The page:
Steve Morse

Composer, all-star bandmate, and one of guitar’s most identifiable and inspirational exponents, Steve Morse has been on the guitar-star radar since his band, the Dixie Dregs, released its first album in 1975. Morse moved on to a successful solo career, as well as doing a stint with prog-pop outfit Kansas, and becoming a member of Deep Purple.

Part classical maestro, part jazzer, part bluegrass and rock shredder, and part Southern rocker, Morse’s playing is melodic to the extreme. For more than 20 years, he relied on a heavily modded Fender Tele that sported a Strat neck, a Tune-o-matic bridge, and a smorgasbord of carefully placed pickups. But, in the mid-’80s, he switched to a Music Man Steve Morse Signature model, which he continues to play.

The Dixie Dregs, What If, 1978

Without a doubt, the group’s watershed record. Described by Morse as “electronic chamber music,” the wonderfully heady compositions “Odyssey” and “Night Meets Light” back up the claim, as violinist Allen Sloan criss-crosses Morse’s potpourri of tones, which range from spanky clean to sustained and mean. And, for a display of amazing classical chops, dig “Little Kids.”

Steve Morse Band,The Introduction, 1984

After a decade of composing for a five-piece with the Dregs, Morse decided it was time to power-up a power trio. With bassist Jerry Peek and former Dregs drummer Rod Morgenstein, Morse hits all of his stylistic marks with aplomb. “Mountain Waltz” showcases Morse’s bluegrass-by-way-of-Celtic compositional strategy, and the stomping country shuffle “General Lee” features Albert Lee for some bonus 6-string titillation.

Steve Morse Band,Southern Steel, 1991

Throughout the ’70s and ’80s, Morse’s hard rock influences would occasionally surface, but Southern Steel was his first super-concentrated dose of strutting grooves and heavy riffage. Morse sports a thicker and more saturated tone than previously, but his trademark vibrato—one of the widest in the biz—and highly melodic compositions, make this album a no-brainer. Never one to be pigeonholed, Morse sports lovely faux pedal steel textures on the epic “Vista Grande,” and launches a classically inspired nylon-string workout on “Point Counterpoint.”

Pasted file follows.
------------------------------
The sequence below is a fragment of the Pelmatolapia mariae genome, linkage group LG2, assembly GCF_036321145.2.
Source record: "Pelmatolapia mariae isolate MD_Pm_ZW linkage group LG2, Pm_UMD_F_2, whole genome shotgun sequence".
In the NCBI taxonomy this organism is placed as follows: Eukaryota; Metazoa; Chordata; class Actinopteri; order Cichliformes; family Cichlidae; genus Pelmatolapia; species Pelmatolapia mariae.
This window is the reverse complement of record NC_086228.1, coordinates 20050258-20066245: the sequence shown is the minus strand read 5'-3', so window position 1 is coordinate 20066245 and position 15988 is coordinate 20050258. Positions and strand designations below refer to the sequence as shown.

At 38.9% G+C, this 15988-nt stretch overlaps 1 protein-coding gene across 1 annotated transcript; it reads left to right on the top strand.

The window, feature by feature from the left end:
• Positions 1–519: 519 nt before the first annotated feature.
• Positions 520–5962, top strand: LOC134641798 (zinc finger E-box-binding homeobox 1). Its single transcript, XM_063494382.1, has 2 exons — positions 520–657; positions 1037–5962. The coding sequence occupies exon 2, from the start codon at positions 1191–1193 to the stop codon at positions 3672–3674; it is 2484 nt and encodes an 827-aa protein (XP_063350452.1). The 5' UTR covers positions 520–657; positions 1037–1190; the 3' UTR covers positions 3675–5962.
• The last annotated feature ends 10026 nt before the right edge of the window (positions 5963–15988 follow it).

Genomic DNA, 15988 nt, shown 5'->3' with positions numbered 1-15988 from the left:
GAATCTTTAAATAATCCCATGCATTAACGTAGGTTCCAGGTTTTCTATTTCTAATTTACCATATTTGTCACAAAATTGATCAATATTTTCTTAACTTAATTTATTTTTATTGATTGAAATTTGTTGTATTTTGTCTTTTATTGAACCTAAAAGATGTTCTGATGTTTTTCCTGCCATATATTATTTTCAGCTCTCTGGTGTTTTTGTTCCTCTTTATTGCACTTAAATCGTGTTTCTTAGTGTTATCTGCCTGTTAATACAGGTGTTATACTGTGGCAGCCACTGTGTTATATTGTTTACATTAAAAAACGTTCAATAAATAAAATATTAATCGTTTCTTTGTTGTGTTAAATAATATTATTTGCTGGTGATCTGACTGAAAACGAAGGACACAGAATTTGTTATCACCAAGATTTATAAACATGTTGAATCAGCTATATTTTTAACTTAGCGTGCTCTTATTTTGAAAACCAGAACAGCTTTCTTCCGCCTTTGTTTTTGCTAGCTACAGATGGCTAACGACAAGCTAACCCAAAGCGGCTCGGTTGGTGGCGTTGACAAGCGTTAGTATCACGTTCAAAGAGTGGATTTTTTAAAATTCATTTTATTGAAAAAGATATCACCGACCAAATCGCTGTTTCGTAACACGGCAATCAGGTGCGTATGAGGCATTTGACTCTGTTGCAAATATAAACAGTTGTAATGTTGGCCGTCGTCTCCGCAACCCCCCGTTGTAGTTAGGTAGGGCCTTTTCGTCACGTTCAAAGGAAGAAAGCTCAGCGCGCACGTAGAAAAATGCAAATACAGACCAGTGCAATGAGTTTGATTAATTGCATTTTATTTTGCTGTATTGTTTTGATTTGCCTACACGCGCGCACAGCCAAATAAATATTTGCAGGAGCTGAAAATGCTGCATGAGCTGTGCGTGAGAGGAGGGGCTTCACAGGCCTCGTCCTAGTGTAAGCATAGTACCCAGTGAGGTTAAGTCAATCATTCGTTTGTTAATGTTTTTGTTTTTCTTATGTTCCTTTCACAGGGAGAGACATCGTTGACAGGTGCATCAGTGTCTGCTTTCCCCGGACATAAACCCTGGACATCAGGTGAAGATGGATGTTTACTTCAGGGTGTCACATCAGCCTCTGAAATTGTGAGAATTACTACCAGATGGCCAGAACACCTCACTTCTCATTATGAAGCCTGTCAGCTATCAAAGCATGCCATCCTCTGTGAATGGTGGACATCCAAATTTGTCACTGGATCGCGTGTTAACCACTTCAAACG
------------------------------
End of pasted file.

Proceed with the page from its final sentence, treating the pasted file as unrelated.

The Dixie Dregs,Night of the Living Dregs, 1979

This half studio/half live album is one of the Dixie Dregs’ best. On the studio side, “Punk Sandwich” sports an energetic drop-D figure as the launching pad for some swiftly picked melodic fireworks, and “The Riff Raff” is a lovely classical guitar tour de force. The live portion, however, is where things really get cooking. “The Bash” is a country two-step that Morse absolutely devours with snaking bluegrass-type lines, punctuated with squawking artificial harmonics, and “Leprechaun Promenade” has a short psychedelic interlude where Morse furiously works a wah pedal.

Steve Morse,High Tension Wires, 1989

Voted Best Guitar Album in the 1989 GP Reader’s Poll (beating out SRV’s In Step and Mr. Big’s debut), High Tension Wires came out after Morse quit the music biz in favor of flying commercial airliners. But as shown by blazing, baroque-infused head of “Tumeni Notes,” and the atmospheric lilt of “Country Colors,” Morse’s time away certainly didn’t impact his musical skills.

Steve Morse Band, Coast to Coast, 1992

On this follow-up to Southern Steel, Morse kept the rock urgency intact, as well as the anthemic, hook-ridden tunes. “User Friendly” mixes a tough, bare-knuckled riff with a poppy B-section that wouldn’t sound out of place on an XTC record, and “Runaway Train” puts Morse’s virtuosic chicken-pickin’ skills front-and-center.

The Dregs,Industry Standard, 1983 and Steve Morse Band,Stand Up, 1985

Caveat time: These two records contain some amazing guitar playing—and how could they not with guests like Albert Lee (Stand Up) and Steve Howe (Industry Standard). But if you’re at all adverse to goofy lyrics, and even goofier singing, you’re going to be stopped dead in your tracks.